Copyright 2024 - BV TallVision IT

The code inspector is an elaborate bit of kit, that can help yoo and your team avoid coding mistakes. I'm assuming you've discovered it's great potential and you have been delivering your own coding code-inspector-error-free for a long time now. Well done ! Would you like to do better ? Add your own checks.

There's an article on coding hazards (Hazards) which describes the way I like to work though my assignments. This article reveals how you can add your own code inspector check or test - which tests the availability of the word HAZARD in the development coding. The code inspector is an object-oriented setup, where categories and tests play an important role. You can add a category and add your test into the new category, or you can add your test into an existing category. To keep matters simple, that's what we'll do (never mind categories).

But first, get a feel on categories and tests through SE24, the class builder. On the screenshot below a few of the category and test classes have been highlighted. Feed them to SE24 and have a look around.

Coding is made available in a "scanned state", which is my wording for the results/output from the SCAN statement. It holds statements (positions to the tokens in a line of coding) and tokens (executable statements broken down to a singular language element) where e.g. the effect of using: with, and, more, commas is no longer relevant. You can base your checks on the "scanned state" of the abap (preferred) or you can do whatever else you would like to do, even selecting the Abap coding yourself.

Back to business: here's the instructions to create your own check:

  • Copy class CL_CI_TEST_SCAN_TEMPLATE or simply create a new class which has CL_CI_TEST_SCAN as it's superclass. There's no need to create a transport for this (as code-inspecting is often regarded a development matter) yet there is also nothing to stop you making these checks available in your whole landscape.
  • The copy is called ZCL_CI_TEST_HAZARDOUS for this example. After you have assigned the superclass (CL_CI_TEST_SCAN) generate the class. Add the attribute named C_MY_NAME type SEOCLSNAME and set the default value to 'ZCL_CI_TEST_HAZARDOUS'.
  • Now create the CONSTRUCTOR (public) which should have coding to describe the test, link the test results to a category and place it there (position):
    method CONSTRUCTOR .
      DESCRIPTION = 'Hazardous comment reference'.
      VERSION = '000'.
      POSITION = '001'.
  • Then redefine the method GET_MESSAGE_TEXT (button Redefine, 2nd from the right ). This method should compose the message text that is reported in the code inspector.
    method GET_MESSAGE_TEXT.
      p_text = 'Developer notes found: &1'.
  • Last but not least method RUN, which you will also need to redefine. This is the method that performs the actual scan check. Where issues are found, the INFORM method is used to inform the code inspector of your findings.
    method RUN .
      DATA: lv_tokennr LIKE statement_wa-from,
            lv_errcnt TYPE sci_errcnt,
            lv_code TYPE sci_errc,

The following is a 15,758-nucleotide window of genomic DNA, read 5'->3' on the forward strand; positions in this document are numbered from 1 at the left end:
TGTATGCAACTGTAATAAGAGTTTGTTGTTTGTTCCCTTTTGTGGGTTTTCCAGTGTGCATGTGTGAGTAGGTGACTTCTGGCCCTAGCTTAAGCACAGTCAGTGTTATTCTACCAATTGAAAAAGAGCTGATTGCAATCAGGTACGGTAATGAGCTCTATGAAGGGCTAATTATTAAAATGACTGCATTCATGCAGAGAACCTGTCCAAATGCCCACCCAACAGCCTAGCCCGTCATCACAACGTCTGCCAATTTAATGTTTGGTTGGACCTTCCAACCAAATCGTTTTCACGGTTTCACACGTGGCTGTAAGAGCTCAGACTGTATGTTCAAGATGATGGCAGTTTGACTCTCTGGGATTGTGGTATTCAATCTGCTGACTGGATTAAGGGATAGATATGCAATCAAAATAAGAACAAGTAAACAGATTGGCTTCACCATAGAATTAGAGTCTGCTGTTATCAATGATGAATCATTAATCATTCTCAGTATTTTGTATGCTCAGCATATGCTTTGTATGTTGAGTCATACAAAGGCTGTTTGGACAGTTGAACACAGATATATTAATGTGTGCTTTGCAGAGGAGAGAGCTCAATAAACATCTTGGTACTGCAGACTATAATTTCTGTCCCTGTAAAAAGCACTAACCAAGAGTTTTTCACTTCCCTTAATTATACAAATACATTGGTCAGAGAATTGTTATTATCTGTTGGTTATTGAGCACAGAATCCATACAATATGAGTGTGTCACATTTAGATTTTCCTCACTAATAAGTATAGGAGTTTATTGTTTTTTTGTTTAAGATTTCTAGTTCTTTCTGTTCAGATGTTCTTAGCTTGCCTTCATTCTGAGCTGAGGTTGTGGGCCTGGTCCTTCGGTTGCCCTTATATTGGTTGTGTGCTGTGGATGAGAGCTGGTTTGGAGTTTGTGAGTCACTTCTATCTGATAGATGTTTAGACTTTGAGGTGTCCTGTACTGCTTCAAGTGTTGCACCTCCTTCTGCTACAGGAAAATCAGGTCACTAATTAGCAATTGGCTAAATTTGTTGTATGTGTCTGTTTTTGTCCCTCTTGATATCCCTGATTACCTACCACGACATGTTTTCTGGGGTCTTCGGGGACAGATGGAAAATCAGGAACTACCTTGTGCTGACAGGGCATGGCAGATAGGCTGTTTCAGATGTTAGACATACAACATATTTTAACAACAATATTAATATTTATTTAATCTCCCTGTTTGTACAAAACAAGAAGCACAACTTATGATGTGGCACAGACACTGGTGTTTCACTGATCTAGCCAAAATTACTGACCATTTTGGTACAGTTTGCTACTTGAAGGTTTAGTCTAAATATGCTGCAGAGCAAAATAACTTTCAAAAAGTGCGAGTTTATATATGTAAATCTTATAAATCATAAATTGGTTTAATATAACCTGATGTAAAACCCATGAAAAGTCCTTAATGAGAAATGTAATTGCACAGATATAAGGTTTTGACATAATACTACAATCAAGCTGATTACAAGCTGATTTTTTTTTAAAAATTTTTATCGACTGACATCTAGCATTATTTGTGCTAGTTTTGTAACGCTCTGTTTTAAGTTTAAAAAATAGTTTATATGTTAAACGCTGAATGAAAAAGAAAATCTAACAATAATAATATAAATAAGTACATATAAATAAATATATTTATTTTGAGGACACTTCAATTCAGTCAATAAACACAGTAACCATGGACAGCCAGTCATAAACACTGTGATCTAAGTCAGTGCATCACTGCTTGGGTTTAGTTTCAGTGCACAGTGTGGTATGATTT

lv_position TYPE i,
            lv_param_1 TYPE string.
    * Get a scan
      IF ref_scan IS INITIAL.
        CHECK get( ) = abap_true.
      CHECK ref_scan->subrc = 0. "No scan results = no work to do
      lv_errcnt = 0.
    * Loop at all tokens
      LOOP AT ref_scan->statements INTO statement_wa.
        CHECK statement_wa-from <= statement_wa-to.
        lv_position = sy-tabix.
        LOOP AT ref_scan->tokens INTO token_wa
               FROM statement_wa-from TO statement_wa-to.
          lv_tokennr = sy-tabix.
    *     Search for string - in comments. The word HAZARD is the queue for this test
          IF ( token_wa-str CS 'HAZARD' or token_wa-str CS 'HAZARD' ) and
            ( token_wa-str(1) = '*' or token_wa-str(1) = '"'  ).
            lv_errcnt  = lv_errcnt + 1.
            lv_code    = 'HAZ001'.
            lv_param_1 = token_wa-str.
    *       Inform
            inform( p_sub_obj_type = c_type_include
                    p_sub_obj_name = get_include( )
                    p_position     = lv_position
                    p_line         = get_line_abs( lv_tokennr )
                    p_column       = get_column_abs( lv_tokennr )
                    p_errcnt       = lv_errcnt
                    p_kind         = C_ERROR "C_WARNING C_NOTE
                    p_test         = c_my_name
                    p_code         = lv_code
                    p_param_1      = lv_param_1 ).
  • And there you have it: a fully functional test for the code inspector. All you need to do now is make it available on the code inspector. Start transaction SCI, find the menu below and the newly created class will be listed in the overview (also see below)


    The overview shows test-classes for the super class, which should at this point also show your own class.

  • At this point, the test is ready to be used. To incorporate it in your daily checks, the code inspector check variant needs to be set. This can be done as a personal thing, or for all developers in the field.

    The default variant holds the settings on the checks/tests that are executed when the code inspector is used to inspect a given development. This is where you need to activate your new test.

Note that this setup only adds a test to the code inspector, which is probably as far as you and me would like to go. Have a look at the examples available if you feel you need to take this further. There's categories, there's also settings that are relevant for your test. And that's a few that I stumbled across setting up this tutorial. There's much more here !